Wat Pho

Wat Pho (Thai: วัดโพธิ์, IPA: [wát pʰoː]), also spelt Wat Po, is a Buddhist temple complex in Phra Nakhon district, Bangkok [1]. The official name of the temple is Wat Phra Chetuphon Vimolmangklararm Rajwaramahaviharn, but many also refer to it as the Temple of the Reclining Buddha. It resides on an area of 20 acres to the south of the Grand Palace, with Thai Wang road in the north, Sanam Chai road in the east, Setthakan road in the south and Maharat road in the west. Separated by a tall white wall on Chetuphon road, the monastery has two main quarters: the sacred or a chapel section, Buddhavas, and the residential or the monk’s living section, Sangghavas [2]

It is one of the largest temples in the city and is famous for the forty-six metre long, gold leaf covered, reclining Buddha. The Buddha’s feet are 5 metres long and decorated in mother-of-pearl illustrations. Unfortunately they were undergoing restoration work during our visit and we never go to see them properly.

Dress code for visiting Wat Pho is very important. Shirts with sleeves are required (no singlets) as well as long pants. Short skirts are unacceptable and shoes should have closed in toes whilst walking around the grounds. The temples will require you to go barefoot – or in your socks 🙂 and if you are not dressed appropriately, shawls are available on site.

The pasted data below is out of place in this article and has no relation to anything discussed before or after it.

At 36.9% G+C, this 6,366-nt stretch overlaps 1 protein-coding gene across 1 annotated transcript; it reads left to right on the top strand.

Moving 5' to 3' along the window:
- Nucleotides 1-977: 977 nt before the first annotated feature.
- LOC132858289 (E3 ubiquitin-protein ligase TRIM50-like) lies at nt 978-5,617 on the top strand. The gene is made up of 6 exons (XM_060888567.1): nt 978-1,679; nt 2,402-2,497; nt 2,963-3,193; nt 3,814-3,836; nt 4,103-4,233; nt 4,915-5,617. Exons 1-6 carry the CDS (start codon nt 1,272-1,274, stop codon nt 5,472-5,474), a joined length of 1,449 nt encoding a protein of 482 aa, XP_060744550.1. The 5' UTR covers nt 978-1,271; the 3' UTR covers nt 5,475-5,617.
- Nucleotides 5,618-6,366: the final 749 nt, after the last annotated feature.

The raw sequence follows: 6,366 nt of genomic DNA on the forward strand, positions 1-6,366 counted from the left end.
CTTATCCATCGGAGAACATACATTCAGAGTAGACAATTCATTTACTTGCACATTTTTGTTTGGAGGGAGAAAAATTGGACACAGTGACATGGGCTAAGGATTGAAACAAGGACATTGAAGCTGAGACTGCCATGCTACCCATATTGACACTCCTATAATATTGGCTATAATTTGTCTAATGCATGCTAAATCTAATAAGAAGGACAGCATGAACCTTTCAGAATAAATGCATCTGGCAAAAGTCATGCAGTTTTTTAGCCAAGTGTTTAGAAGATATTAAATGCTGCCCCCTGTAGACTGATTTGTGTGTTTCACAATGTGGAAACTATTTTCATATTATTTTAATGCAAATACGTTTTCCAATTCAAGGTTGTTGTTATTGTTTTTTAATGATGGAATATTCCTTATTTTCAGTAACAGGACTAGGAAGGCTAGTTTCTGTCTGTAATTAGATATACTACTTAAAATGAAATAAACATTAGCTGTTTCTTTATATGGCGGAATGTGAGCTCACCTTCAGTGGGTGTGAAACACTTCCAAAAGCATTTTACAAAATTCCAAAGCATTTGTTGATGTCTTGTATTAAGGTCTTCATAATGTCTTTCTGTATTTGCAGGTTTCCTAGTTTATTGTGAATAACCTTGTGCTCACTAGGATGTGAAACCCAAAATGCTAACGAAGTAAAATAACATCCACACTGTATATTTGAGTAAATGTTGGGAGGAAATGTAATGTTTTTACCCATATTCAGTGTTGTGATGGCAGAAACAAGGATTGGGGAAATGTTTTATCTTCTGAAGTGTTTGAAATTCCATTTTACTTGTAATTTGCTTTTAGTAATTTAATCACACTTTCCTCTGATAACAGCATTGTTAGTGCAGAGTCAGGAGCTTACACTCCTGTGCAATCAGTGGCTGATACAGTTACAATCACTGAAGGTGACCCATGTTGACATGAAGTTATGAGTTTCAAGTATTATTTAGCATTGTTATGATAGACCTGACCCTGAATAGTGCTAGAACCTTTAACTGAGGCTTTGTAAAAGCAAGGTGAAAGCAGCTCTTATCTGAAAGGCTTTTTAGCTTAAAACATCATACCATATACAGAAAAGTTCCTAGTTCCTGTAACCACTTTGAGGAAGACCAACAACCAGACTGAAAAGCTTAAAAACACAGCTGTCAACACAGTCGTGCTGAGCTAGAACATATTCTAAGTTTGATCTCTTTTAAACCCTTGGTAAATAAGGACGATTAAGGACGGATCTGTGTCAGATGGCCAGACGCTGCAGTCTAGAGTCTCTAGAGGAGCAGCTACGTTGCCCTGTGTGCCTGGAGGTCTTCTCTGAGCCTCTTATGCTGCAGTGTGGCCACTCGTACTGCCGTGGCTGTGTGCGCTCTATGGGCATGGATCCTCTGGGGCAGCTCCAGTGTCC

Many tourists flock to Wat Pho for its grandeur and its serenity. Even with the hordes of people and the occasionally loud tour guide, Wat Pho is a peaceful experience. More info ion Wat Pho to come.

[1] Wikipdeia – Wat Pho – https://en.wikipedia.org/wiki/Wat_Pho Accessed 8th November 2015

[2] History of Wat Pho – http://www.watpho.com/history_of_watpho.php Accessed 8th November 2015

3 Comments

  1. […] is a group of four large stupas at Wat Pho, each standing 42 metres high. The first one was built by King Rama I whereby the remnants of the […]

    Like

  2. […] the grounds of Wat Pho lies Phra Rabiang, a cloister of approximately four hundred different Buddha statues some of which […]

    Like

  3. […] Chedi Rai are a series of approximately seventy small chedis built in the grounds of Wat Pho by King Rama III. Each chedi stands around five metres high and contains the ashes of a member of […]

    Like

Leave a Reply

Fill in your details below or click an icon to log in:

WordPress.com Logo

You are commenting using your WordPress.com account. Log Out / Change )

Twitter picture

You are commenting using your Twitter account. Log Out / Change )

Facebook photo

You are commenting using your Facebook account. Log Out / Change )

Google+ photo

You are commenting using your Google+ account. Log Out / Change )

Connecting to %s